How often do you open a Christmas card, only to find in its place a glitter bomb? No, no one is sending explosive devices to me in the mail. This is not an intentional act of vandalism; at least I don’t think it is. These are the decorative cards that look so sparklely on the shelf, but invariably loose some of their shine in transit. No matter how careful I am when I open the envelope, I am usually greeted by the freshly liberated glitter in a pixie-dust like shower of holiday cheer.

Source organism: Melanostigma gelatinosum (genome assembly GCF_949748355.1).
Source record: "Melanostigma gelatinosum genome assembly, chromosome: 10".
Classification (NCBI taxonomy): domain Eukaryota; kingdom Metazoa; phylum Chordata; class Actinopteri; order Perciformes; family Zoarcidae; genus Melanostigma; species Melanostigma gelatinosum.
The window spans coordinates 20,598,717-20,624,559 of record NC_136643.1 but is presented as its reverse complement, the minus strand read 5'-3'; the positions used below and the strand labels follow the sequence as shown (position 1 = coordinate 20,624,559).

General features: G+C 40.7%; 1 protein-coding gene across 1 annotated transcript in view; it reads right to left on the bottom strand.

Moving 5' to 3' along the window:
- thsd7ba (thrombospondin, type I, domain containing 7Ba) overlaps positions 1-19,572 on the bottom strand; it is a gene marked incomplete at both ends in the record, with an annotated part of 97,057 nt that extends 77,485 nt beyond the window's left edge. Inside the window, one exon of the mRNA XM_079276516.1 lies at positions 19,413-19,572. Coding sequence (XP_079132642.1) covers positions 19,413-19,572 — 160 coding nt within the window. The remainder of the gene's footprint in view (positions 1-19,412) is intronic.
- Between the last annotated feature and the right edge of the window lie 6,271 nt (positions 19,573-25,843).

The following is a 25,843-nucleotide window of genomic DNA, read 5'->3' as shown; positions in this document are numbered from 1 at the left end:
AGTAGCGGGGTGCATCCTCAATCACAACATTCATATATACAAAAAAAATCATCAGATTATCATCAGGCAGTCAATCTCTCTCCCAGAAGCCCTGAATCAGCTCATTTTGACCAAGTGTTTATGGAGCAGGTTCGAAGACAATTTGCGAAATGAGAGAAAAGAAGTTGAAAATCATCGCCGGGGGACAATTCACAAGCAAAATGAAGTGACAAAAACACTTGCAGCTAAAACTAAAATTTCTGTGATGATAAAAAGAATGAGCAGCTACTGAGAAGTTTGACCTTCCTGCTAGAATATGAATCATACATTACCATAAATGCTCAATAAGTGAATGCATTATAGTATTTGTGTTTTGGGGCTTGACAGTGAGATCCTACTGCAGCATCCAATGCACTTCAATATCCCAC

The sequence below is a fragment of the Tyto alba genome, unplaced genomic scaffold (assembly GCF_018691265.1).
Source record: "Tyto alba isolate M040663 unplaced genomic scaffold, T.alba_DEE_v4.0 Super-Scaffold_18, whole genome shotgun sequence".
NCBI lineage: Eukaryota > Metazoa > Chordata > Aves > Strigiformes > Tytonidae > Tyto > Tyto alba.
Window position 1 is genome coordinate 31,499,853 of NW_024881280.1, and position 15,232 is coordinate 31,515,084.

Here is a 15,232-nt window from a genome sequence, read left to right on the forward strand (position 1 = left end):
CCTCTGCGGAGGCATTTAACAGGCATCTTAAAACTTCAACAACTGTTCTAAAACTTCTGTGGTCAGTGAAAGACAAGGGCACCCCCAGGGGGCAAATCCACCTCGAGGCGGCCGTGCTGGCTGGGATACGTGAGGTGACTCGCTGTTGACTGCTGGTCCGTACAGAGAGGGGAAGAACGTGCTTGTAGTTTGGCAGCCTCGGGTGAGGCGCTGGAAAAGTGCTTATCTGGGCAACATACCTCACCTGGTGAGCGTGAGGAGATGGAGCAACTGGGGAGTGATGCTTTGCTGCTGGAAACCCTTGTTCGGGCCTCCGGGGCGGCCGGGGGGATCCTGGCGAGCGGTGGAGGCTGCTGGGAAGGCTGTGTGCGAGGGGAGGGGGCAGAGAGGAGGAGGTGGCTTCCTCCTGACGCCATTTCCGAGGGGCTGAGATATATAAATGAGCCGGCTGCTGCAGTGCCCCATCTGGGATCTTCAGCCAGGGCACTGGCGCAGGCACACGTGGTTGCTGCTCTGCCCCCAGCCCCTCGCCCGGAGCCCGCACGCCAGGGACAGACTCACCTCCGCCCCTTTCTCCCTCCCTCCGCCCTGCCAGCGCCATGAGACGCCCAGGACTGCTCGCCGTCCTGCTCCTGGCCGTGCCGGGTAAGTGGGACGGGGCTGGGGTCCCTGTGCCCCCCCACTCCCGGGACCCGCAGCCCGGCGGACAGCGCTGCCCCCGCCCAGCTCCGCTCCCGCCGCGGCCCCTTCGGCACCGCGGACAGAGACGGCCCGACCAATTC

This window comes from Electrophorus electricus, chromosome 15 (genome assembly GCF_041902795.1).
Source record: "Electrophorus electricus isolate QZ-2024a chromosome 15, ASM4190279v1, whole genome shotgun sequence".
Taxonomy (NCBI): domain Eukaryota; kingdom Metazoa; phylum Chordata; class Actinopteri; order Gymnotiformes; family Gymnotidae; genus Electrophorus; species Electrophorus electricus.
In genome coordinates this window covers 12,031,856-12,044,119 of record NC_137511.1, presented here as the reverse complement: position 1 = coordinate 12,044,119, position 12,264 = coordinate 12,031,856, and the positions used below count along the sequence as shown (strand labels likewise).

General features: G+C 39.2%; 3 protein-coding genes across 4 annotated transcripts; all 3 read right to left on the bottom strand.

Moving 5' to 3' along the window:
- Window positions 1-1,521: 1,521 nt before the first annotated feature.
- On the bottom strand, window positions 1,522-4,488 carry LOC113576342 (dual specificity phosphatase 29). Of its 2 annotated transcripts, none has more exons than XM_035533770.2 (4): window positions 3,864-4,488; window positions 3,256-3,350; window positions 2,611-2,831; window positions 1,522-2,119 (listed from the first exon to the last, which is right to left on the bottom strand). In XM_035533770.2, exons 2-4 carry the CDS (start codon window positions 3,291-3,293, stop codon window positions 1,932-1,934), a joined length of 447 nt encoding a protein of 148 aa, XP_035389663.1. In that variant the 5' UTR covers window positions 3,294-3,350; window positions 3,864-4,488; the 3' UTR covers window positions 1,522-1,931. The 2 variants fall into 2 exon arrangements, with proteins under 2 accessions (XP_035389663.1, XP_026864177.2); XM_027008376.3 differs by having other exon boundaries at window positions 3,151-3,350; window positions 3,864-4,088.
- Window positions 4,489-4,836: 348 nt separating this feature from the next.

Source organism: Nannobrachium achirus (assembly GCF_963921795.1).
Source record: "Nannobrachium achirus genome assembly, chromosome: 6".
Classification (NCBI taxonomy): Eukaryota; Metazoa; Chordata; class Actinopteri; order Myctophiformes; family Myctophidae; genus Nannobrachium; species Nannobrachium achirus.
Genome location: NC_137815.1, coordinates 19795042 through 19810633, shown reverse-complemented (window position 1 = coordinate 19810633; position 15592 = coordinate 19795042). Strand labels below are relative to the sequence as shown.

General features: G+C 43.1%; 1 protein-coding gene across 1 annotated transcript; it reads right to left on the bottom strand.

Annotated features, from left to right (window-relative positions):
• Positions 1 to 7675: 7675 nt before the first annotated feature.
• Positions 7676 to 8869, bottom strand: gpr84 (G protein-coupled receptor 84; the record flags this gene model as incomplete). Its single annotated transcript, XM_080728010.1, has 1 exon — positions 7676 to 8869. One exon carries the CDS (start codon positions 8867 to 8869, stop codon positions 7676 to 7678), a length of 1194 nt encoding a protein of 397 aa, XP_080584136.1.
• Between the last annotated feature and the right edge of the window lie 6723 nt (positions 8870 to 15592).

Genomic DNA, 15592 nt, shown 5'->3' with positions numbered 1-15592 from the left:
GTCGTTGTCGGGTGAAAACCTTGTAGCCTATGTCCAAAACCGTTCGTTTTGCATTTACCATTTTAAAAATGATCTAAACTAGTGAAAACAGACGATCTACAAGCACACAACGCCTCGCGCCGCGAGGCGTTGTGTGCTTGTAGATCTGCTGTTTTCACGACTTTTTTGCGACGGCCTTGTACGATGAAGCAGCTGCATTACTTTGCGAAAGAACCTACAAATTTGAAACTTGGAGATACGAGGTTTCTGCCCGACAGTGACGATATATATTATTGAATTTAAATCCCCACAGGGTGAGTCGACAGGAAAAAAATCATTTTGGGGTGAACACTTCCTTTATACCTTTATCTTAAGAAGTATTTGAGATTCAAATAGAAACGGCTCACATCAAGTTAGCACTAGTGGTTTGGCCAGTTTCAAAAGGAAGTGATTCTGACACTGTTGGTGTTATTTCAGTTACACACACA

The problem comes when you try to clean up. Glitter removal has a lot in common with de-lousing a school age child: the only way to get it done is picking them one (near microscopic) piece at a time. It sometimes makes me wonder if glitter is a product of bioengineering. Did someone look to mimic insects and their ability to climb a wide variety of surfaces, when they made glitter? And someone tell me why glitter will remain on my skin after an intervention with steel wool, but will slough from a holiday card (where it was presumably GLUED in place) in a gentle breeze? I don’t think there’s much chance 3M is going to use the oil from my pores in their own bioengineering.